A third blast has erupted inside the New Zealand mine where 29 workers were killed in an earlier explosion.
Pike River Coal chairman John Dow said the blast happened almost exactly a week to the minute after the first explosion that led to one of the country’s worst mining disasters.
Twenty-nine workers, including two Britons, were caught in last week’s explosion and officials said there was no way they could have survived a second blast on Wednesday.
High levels of potentially explosive methane gas blamed for all the explosions has kept recovery teams from entering the mine to recover the workers’ bodies.
Pete Rodger, 40, from Perthshire, and Malcolm Campbell, 25, from St Andrews, Fife, were among the missing miners.
No-one was injured in the latest explosion at the Pike River Coal mine on the South Island.
Mr Dow said the third blast was smaller than the earlier two, and that no-one was near the mine entrance when it happened. He said it would not affect planning for an operation to enter the mine to recover the men’s bodies. Officials have said it could take weeks or months to complete the recovery operation.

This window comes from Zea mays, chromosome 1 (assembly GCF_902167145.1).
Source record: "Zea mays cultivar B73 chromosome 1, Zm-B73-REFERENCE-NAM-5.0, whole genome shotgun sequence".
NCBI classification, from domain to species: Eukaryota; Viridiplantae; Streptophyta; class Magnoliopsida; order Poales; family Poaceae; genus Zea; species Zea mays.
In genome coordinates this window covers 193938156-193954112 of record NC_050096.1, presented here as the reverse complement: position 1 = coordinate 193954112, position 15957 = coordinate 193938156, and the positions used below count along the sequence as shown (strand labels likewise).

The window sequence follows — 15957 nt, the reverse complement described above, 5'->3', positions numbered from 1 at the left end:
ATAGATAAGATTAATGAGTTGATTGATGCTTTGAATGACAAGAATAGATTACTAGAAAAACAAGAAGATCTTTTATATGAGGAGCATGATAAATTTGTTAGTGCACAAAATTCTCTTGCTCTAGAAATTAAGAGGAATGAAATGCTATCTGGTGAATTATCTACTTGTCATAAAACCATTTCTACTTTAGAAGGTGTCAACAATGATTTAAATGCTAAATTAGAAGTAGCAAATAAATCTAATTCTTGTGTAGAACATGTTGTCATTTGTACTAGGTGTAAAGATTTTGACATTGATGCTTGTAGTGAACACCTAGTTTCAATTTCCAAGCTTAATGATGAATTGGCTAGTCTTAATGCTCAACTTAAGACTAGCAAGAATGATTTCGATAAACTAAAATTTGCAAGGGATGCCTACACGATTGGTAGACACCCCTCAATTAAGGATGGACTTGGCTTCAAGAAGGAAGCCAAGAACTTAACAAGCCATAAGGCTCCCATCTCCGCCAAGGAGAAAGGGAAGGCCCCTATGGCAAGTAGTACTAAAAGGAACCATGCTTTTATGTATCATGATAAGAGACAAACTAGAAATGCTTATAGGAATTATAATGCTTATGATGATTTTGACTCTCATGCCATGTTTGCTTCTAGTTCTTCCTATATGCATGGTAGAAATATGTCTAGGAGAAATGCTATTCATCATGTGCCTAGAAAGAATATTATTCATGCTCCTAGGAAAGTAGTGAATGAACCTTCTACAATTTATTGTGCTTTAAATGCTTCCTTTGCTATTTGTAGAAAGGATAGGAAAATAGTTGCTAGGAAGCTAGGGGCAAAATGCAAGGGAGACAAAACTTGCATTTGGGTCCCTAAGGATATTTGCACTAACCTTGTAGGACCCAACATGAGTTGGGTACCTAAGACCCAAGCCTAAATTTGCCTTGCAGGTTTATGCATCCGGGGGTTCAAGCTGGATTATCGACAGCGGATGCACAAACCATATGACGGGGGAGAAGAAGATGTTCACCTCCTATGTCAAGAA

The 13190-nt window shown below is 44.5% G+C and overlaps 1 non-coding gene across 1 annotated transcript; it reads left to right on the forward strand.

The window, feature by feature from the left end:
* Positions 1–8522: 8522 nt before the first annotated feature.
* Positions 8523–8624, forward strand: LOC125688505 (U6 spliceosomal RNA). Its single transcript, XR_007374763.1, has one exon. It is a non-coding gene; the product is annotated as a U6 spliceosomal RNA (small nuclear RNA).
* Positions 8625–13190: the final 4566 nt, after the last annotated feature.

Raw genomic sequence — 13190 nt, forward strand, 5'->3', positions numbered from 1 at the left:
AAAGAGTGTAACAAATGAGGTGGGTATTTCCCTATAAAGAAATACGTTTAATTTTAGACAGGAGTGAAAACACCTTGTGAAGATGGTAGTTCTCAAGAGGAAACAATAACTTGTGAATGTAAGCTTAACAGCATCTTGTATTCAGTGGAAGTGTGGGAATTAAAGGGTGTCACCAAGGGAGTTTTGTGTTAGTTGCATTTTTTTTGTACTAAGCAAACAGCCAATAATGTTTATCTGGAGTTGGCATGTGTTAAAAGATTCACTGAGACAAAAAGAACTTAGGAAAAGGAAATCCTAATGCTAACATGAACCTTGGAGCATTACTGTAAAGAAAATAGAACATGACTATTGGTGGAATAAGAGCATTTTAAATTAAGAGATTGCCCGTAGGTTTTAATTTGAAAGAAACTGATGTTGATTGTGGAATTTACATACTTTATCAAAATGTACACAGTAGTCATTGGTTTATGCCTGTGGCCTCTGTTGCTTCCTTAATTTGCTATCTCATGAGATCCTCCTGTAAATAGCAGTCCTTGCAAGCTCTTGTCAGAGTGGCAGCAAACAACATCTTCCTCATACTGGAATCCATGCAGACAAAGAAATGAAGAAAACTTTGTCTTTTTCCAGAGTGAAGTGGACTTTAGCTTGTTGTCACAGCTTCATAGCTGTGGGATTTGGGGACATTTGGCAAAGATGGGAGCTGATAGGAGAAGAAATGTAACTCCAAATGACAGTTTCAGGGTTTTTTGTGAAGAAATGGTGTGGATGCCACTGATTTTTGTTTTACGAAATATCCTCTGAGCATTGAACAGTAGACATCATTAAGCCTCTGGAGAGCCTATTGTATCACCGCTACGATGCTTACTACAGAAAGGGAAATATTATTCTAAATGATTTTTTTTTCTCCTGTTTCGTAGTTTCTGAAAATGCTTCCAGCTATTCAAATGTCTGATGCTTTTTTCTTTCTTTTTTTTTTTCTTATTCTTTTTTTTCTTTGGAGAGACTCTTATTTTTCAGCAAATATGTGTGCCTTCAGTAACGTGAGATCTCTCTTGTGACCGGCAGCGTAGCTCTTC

“The environment continues to remain unstable,” Mr Dow said. “The plans we have in place will continue. We have expected this will always be a possibility.”
Workers are installing a jet-powered engine used to extinguish fires at the mine site. It will pump carbon dioxide, nitrogen gas and water vapour into the mine’s tunnels to expel oxygen that could fuel more explosions. Once that is done, workers wearing breathing apparatus could enter the mine.
New Zealand’s mining industry is small and generally considered safe. The tragedy deeply shocked the country and devastated families who – buoyed by the survival tale of Chile’s 33 buried miners – had clung to hope that their relatives could emerge alive.